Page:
No Coyote Needed: New Paper Examines Visa Overstays

No Coyote Needed
New Paper Examines Visa Overstays

Contact: David Seminara

WASHINGTON (March 2008) While presidential candidates promise to secure the border, the other major source of illegal immigration is largely ignored lax visa policies. Visa overstays account for between one-quarter to one-half of the illegal-alien population, and fencing, unmanned aerial vehicles, National Guard patrols, etc., are irrelevant to controlling this part of the immigration problem.

To shine some light on this neglected weakness, the Center for Immigration Studies has published a new paper, No Coyote Needed: U.S. Visas Still an Easy Ticket in Developing Counties, written by former State Department official David Seminara, examining the systemic problems in our nonimmigrant (i.e., temporary) visa system. The complete paper is online at

U.S. law places the burden of proof on the visa applicant to demonstrate that he wont remain in the United States as an illegal alien after his permission to remain has expired. Despite the laws tough language, 74 percent of nonimmigrant applications are granted, mostly from countries with much lower standards of living than the United States, where few residents should truly be able to qualify.

The new paper identifies some of the reasons for this laxity, including:

# The crushing volume of applications. Most visa-processing posts are woefully understaffed, resulting in very brief interviews. Managers value speed over clarity of decision making, so many applications that deserve closer scrutiny instead end up being approved.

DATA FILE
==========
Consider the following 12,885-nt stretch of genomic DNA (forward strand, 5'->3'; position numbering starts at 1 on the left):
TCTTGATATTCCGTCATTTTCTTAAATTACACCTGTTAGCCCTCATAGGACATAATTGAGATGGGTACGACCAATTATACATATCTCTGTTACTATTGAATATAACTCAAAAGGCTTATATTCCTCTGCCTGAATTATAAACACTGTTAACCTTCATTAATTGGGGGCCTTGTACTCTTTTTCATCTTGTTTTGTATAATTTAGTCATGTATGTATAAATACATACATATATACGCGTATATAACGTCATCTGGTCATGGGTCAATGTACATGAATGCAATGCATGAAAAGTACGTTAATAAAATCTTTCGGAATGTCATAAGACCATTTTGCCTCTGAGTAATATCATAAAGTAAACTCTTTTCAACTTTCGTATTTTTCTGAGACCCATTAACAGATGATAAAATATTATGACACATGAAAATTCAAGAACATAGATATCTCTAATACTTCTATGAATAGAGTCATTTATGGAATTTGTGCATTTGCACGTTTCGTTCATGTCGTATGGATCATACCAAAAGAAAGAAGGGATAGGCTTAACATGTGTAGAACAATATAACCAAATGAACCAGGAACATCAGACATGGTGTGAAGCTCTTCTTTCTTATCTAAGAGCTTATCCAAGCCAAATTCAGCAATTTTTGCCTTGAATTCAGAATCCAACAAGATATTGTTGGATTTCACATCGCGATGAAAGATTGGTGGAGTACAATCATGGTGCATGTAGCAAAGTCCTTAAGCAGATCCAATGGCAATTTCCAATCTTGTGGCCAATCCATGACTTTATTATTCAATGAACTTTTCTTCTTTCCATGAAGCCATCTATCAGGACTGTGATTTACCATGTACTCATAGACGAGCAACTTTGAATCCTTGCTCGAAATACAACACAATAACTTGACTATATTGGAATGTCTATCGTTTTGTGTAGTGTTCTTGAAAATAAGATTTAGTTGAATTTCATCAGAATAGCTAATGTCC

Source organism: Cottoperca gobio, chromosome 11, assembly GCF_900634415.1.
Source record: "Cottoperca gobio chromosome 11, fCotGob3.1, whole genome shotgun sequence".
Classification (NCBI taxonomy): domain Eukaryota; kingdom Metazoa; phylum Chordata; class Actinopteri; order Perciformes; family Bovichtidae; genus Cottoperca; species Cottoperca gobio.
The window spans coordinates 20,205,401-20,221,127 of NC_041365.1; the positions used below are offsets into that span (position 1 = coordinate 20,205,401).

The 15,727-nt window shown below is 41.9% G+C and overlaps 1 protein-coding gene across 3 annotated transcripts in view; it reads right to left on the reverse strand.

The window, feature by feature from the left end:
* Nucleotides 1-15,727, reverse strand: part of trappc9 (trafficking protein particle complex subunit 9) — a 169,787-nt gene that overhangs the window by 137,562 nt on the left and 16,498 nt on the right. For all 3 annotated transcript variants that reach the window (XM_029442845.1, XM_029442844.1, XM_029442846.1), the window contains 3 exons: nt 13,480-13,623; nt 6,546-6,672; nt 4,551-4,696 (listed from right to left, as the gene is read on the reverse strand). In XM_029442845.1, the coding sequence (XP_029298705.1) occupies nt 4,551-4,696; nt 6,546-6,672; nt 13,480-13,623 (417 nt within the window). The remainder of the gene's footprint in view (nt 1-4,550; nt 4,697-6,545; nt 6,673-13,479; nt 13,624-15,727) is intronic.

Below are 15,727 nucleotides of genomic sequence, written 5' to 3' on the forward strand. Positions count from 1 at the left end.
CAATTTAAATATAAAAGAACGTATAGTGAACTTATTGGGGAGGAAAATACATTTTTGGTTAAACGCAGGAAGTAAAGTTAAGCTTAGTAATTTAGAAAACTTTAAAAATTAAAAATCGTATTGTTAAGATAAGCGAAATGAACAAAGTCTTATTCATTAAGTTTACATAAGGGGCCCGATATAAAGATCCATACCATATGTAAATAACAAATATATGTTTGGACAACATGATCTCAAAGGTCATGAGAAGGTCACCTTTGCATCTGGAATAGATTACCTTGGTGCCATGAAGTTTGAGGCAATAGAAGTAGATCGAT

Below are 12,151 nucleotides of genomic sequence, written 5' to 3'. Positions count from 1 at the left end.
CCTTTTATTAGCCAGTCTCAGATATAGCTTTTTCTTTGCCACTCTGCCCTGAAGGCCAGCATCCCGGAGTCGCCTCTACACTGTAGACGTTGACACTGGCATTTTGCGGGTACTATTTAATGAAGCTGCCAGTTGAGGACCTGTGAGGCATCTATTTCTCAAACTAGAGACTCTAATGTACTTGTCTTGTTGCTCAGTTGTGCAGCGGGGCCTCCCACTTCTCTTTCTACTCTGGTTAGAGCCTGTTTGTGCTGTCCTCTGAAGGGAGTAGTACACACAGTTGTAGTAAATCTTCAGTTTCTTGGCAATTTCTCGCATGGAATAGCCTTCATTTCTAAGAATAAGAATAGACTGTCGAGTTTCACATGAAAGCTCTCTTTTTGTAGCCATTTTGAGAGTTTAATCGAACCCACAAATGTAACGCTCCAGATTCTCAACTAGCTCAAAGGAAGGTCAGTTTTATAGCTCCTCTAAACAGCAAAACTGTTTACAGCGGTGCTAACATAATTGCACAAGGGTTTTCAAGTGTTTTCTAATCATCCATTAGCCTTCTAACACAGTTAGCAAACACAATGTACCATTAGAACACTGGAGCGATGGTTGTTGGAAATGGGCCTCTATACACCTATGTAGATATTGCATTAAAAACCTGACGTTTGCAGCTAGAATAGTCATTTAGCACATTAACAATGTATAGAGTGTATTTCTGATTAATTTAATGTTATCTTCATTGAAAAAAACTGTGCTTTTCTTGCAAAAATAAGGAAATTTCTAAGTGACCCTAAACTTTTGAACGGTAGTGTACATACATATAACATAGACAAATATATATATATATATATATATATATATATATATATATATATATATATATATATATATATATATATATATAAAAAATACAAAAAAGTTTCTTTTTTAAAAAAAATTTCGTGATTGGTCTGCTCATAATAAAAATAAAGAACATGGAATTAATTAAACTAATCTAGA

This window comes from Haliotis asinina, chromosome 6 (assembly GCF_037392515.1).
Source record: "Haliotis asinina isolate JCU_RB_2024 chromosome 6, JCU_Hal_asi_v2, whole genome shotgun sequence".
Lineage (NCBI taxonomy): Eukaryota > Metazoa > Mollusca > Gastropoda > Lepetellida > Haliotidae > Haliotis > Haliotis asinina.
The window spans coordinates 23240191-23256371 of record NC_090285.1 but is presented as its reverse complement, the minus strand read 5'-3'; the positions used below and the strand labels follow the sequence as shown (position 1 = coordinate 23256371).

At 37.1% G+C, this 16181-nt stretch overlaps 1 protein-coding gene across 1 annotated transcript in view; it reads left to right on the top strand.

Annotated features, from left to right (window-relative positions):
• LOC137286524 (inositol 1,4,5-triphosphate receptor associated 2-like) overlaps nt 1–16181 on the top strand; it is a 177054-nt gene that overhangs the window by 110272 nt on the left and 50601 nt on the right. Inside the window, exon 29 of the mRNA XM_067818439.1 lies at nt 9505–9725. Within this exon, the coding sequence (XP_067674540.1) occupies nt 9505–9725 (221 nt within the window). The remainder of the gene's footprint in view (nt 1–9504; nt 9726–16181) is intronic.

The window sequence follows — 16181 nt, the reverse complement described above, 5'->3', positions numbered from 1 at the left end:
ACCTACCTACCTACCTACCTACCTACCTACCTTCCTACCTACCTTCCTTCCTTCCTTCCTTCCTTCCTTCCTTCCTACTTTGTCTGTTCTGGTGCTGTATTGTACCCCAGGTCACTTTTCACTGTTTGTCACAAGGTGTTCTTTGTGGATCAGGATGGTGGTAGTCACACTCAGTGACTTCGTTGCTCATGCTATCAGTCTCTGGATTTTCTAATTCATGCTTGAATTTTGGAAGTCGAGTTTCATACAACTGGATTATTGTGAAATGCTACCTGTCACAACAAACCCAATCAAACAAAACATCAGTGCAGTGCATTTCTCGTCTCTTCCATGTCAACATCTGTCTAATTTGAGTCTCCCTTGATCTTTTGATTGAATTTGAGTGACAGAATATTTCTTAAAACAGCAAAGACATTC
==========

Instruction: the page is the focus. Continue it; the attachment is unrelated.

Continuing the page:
# Foreign Service officers tend to have a diplomatic rather than a law enforcement mindset.

# Developing countries place great importance on visas in bilateral discussions.

# State Department managers are required to review only visa refusals not issuances forcing consular officers to routinely justify denials.

# DHS has not implemented meaningful exit controls or shared entry/exit data with consular officials overseas, leaving them without adequate information on visa renewal applicants.

# Officers evaluate how well-off visa candidates are by the standards of their home country, rather than by U.S. standards, and thus often fail to understand how a nurse from Ecuador, say, would prefer to wash dishes at a restaurant in New York.

# Refused applicants, their relatives, and members of Congress routinely pressure consular officials to overturn visa refusals.

# The simple reality that it is far easier to say yes to applicants than to dash their hopes by telling them that they dont qualify to come to America.

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The Center for Immigration Studies is an independent research institute
which examines the impact of immigration on the United States.

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(202) 466-8185 fax (202) 466-8076